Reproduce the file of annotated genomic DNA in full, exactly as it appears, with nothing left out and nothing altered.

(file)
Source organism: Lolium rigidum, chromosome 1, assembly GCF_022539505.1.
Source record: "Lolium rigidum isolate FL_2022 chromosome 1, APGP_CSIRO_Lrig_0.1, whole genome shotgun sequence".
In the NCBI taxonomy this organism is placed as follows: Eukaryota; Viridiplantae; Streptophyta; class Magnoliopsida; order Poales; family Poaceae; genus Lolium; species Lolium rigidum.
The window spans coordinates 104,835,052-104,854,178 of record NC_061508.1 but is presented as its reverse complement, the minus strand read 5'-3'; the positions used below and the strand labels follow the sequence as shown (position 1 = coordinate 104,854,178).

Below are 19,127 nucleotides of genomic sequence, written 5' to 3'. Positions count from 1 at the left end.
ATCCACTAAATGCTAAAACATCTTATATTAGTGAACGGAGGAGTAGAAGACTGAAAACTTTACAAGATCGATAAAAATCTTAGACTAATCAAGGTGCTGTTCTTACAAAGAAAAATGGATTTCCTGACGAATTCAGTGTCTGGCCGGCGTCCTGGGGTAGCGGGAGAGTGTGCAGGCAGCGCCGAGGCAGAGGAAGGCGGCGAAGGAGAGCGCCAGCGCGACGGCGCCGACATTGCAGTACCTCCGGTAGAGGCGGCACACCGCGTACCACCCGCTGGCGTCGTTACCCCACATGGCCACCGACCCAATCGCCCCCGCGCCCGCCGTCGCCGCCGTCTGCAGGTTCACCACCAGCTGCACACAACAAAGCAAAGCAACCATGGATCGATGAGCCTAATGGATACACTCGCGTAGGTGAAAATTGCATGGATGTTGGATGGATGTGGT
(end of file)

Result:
Source organism: Lolium rigidum, chromosome 1, assembly GCF_022539505.1.
Source record: "Lolium rigidum isolate FL_2022 chromosome 1, APGP_CSIRO_Lrig_0.1, whole genome shotgun sequence".
In the NCBI taxonomy this organism is placed as follows: Eukaryota; Viridiplantae; Streptophyta; class Magnoliopsida; order Poales; family Poaceae; genus Lolium; species Lolium rigidum.
The window spans coordinates 104,835,052-104,854,178 of record NC_061508.1 but is presented as its reverse complement, the minus strand read 5'-3'; the positions used below and the strand labels follow the sequence as shown (position 1 = coordinate 104,854,178).

Below are 19,127 nucleotides of genomic sequence, written 5' to 3'. Positions count from 1 at the left end.
ATCCACTAAATGCTAAAACATCTTATATTAGTGAACGGAGGAGTAGAAGACTGAAAACTTTACAAGATCGATAAAAATCTTAGACTAATCAAGGTGCTGTTCTTACAAAGAAAAATGGATTTCCTGACGAATTCAGTGTCTGGCCGGCGTCCTGGGGTAGCGGGAGAGTGTGCAGGCAGCGCCGAGGCAGAGGAAGGCGGCGAAGGAGAGCGCCAGCGCGACGGCGCCGACATTGCAGTACCTCCGGTAGAGGCGGCACACCGCGTACCACCCGCTGGCGTCGTTACCCCACATGGCCACCGACCCAATCGCCCCCGCGCCCGCCGTCGCCGCCGTCTGCAGGTTCACCACCAGCTGCACACAACAAAGCAAAGCAACCATGGATCGATGAGCCTAATGGATACACTCGCGTAGGTGAAAATTGCATGGATGTTGGATGGATGTGGT